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Burundi Ministers Meet Refugees in Rwanda

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A delegation of Burundi government ministers is meeting Saturday with Burundi refugees who have sought safe haven in neighboring Rwanda, according to VOA's Africa Division. The refugees say they have left their homes in Burundi because they are afraid of the violence that could erupt in the run up to Burundi's presidential elections in June.

There is concern in Burundi that President Pierre Nkurunziza's ambitions for a constitutionally-questionable third term in office could re-ignite violence in a country still regaining its footing after years of civil war.

FILE - Burundi's President Pierre Nkurunziza attends the opening of a coffee conference in the capital Bujumbura, Feb. 13, 2014.
FILE - Burundi's President Pierre Nkurunziza attends the opening of a coffee conference in the capital Bujumbura, Feb. 13, 2014.

President Nkurunziza has faced revolt from within his own party over his presumed candidacy. Seventy-nine members of the ruling CNDD-FDD party wrote the president last week asking him not to seek office.

The influential Catholic Church in Burundi also has joined the growing chorus of civil society and opposition groups urging Mr. Nkurunziza not to run.

The president has offered no signal he will step aside.

Nkurunziza's eligibility comes down to a legal argument over the wording of a formative peace agreement and the country's constitution.

Burundi's existing political structures were founded on the 2000 Arusha agreement which brought to an end the civil war between Hutu and Tutsi factions that killed up to 300,000 people. That agreement says the president can serve no more than two terms in office.

But the 2005 constitution states the president must be elected through “universal direct suffrage” - interpreted to mean a popular vote. Nkurunziza was elected by parliament to his first term, so, his supporters argue, he is eligible to run again.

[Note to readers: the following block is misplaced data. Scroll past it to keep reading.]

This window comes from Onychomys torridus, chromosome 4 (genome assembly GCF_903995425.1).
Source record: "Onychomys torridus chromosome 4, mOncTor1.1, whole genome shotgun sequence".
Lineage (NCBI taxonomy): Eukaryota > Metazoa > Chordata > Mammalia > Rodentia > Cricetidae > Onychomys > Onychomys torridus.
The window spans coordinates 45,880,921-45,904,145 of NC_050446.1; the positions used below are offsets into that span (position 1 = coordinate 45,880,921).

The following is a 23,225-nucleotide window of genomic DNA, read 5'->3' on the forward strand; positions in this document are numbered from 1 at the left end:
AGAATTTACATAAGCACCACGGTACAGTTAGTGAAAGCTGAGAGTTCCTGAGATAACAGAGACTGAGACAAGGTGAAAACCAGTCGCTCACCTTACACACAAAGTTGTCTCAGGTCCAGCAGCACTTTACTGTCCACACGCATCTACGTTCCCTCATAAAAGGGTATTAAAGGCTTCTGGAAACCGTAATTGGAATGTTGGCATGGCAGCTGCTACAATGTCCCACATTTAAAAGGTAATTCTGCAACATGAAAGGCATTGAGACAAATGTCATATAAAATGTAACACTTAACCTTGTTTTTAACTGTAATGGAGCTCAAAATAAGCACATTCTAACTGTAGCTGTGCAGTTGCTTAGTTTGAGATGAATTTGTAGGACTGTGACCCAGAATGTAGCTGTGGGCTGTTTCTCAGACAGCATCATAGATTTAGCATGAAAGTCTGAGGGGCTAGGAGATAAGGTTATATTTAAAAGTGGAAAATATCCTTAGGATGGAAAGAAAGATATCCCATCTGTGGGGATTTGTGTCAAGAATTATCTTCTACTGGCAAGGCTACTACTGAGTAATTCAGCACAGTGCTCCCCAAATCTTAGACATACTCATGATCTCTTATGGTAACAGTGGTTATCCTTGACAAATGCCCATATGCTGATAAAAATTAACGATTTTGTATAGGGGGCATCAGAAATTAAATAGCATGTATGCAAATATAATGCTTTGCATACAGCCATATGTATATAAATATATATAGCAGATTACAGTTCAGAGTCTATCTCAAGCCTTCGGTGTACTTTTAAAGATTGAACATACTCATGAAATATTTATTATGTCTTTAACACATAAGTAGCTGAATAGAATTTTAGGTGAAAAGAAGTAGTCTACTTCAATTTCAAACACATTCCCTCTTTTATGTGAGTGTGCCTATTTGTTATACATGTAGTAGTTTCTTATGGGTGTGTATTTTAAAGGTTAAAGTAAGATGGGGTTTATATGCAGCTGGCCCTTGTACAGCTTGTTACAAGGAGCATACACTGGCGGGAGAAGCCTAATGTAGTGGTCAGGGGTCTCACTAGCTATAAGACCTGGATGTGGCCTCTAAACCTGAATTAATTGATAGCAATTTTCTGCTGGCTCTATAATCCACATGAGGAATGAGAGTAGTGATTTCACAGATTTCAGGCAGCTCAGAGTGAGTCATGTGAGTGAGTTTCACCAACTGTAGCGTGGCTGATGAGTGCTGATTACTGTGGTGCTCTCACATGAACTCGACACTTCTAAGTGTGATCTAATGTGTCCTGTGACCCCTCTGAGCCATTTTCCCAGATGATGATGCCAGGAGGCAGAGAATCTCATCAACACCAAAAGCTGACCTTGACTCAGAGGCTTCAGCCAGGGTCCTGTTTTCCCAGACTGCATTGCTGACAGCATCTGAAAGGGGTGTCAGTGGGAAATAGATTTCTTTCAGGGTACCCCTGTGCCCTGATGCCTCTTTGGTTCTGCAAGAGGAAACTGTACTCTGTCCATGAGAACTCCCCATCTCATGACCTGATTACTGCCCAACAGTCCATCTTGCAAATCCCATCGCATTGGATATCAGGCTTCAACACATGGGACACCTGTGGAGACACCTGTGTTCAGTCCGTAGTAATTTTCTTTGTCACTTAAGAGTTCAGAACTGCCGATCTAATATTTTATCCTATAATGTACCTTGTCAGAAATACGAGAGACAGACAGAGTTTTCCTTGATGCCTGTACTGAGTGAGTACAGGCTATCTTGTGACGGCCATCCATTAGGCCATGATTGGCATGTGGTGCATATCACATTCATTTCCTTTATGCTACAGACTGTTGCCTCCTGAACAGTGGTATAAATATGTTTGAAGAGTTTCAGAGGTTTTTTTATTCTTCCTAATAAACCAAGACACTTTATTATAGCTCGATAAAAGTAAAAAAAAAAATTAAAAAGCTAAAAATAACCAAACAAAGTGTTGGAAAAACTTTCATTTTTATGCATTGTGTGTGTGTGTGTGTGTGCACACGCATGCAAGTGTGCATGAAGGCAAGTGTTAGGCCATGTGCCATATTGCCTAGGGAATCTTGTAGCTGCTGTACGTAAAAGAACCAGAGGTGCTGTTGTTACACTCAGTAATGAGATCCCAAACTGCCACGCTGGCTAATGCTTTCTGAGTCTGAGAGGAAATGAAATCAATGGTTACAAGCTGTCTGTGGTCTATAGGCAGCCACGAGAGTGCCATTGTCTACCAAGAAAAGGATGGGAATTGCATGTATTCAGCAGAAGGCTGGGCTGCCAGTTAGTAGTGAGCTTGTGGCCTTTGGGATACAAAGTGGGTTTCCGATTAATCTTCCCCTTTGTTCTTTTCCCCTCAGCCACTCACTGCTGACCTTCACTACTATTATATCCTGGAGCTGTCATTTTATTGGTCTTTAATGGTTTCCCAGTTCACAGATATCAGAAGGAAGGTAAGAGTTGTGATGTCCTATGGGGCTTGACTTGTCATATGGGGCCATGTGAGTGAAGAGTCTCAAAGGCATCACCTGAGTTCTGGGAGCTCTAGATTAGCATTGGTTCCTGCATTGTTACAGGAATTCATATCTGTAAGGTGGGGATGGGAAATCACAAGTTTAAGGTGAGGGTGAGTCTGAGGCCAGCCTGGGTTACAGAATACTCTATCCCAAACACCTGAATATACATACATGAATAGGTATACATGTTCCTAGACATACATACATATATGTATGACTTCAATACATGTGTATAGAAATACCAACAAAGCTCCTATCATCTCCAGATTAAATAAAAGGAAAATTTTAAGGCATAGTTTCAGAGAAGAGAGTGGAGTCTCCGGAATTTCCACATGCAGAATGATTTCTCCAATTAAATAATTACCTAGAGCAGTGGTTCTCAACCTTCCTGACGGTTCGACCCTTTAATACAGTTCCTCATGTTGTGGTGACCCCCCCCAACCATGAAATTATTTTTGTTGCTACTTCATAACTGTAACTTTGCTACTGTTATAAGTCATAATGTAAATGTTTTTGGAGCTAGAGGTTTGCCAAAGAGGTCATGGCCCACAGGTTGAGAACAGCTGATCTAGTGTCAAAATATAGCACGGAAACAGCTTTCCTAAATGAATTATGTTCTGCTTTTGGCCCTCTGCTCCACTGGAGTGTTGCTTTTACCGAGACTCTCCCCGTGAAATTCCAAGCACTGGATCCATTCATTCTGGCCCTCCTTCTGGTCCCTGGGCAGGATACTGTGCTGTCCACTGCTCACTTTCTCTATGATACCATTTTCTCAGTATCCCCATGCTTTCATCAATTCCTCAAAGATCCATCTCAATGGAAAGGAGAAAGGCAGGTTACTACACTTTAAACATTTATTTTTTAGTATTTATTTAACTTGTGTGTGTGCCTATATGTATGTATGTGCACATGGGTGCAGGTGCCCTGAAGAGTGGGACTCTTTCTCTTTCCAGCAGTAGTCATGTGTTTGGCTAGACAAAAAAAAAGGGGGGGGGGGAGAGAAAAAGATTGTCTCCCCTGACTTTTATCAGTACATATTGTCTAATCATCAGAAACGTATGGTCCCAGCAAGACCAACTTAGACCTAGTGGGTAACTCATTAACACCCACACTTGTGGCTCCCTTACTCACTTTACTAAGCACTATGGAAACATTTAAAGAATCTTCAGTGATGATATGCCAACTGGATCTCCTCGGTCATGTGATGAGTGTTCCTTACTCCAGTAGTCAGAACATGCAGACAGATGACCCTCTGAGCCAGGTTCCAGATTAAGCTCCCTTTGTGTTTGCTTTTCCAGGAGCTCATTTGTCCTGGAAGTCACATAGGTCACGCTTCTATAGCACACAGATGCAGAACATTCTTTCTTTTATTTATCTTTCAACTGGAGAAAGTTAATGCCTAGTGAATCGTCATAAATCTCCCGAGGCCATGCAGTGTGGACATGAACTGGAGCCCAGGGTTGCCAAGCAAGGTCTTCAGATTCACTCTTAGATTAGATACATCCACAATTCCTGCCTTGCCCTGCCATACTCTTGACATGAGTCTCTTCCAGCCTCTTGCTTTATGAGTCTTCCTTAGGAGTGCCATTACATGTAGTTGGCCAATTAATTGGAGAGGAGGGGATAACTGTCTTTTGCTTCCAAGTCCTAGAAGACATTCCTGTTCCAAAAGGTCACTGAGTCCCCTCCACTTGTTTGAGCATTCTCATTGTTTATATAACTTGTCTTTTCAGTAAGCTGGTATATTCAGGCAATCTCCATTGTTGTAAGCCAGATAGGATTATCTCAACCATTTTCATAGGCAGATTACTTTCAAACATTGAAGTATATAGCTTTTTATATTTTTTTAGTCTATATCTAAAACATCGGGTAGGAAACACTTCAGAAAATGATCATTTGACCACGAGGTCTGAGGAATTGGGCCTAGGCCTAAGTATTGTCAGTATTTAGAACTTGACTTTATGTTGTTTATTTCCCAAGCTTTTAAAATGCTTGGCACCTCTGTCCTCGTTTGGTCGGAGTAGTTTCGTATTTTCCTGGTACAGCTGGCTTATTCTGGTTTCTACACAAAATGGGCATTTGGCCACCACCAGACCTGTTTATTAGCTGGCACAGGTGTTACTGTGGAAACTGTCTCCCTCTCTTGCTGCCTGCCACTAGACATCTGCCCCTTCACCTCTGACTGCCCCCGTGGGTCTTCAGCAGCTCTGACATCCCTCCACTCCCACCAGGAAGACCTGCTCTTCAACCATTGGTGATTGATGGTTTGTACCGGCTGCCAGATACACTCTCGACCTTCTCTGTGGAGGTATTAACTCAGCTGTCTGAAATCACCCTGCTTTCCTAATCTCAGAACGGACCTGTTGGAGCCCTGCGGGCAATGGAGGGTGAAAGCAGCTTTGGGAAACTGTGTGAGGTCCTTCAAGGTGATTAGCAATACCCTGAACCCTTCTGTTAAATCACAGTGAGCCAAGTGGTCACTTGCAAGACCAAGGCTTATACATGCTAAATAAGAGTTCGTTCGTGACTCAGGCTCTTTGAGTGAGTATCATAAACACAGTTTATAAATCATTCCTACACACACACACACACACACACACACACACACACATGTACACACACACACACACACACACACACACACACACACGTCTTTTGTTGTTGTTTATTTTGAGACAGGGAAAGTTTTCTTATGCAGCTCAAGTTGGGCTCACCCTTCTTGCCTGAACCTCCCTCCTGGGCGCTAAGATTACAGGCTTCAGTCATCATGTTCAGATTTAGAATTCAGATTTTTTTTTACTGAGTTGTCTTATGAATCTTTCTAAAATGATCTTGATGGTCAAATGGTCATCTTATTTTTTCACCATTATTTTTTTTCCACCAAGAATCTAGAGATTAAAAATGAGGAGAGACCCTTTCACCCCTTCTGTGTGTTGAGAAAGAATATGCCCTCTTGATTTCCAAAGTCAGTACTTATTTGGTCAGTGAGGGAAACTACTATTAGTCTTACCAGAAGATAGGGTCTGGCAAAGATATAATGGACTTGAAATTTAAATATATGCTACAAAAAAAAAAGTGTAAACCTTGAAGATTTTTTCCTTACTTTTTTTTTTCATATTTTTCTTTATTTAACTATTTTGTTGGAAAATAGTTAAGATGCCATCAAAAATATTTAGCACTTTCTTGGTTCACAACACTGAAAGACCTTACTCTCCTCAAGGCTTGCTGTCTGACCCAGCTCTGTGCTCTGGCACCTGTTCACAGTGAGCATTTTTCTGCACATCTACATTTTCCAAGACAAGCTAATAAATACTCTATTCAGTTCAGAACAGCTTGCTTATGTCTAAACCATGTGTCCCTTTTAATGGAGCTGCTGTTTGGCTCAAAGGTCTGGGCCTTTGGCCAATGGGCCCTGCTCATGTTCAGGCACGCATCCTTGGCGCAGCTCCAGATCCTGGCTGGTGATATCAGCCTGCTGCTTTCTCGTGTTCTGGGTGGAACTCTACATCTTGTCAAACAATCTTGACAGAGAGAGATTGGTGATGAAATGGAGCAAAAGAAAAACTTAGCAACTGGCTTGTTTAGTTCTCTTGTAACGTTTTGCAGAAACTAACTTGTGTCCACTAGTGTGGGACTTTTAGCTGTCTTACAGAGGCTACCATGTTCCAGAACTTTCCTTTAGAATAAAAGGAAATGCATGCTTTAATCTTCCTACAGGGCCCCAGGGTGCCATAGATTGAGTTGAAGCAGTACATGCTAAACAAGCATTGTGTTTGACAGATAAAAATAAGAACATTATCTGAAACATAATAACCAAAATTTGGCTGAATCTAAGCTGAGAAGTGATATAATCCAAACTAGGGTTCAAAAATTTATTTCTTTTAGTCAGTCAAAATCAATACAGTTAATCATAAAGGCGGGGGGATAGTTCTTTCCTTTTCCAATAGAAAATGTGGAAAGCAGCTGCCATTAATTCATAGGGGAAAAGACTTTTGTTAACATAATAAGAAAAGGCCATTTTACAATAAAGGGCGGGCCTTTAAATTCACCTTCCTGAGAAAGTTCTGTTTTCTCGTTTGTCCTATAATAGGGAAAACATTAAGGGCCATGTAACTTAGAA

Whether he does so or not, Nkurunziza's government has been under fire from rights groups and the international community for excluding the opposition and silencing voices of dissent.

Rights groups have accused the ruling party of arming its youth wing, known as the Imbonerakure, and using them to attack opponents in the past.

Human Rights Watch last month said members of the group assisted the police and military in executing 47 people following a confrontation with an unnamed armed group in northwestern Cibitoke province.

Jean Claude Nkundwa, a peace activist in Bujumbura, fears that armed groups could be exploited to keep the president in power.

The international community, including the United Nations, the United States and the African Union have urged Burundian political actors to respect the rule of law and hold fair elections, without much weighing into the debate about whether the president has the legal authority to run.

Nkundwa is urging foreign partners to be prepared to intervene if necessary.

“The current situation may just break all the things that we have built for 10 years,” he says. “This is where I actually personally would call the international community to get actively engaged to protect this democratic state we have achieved.”

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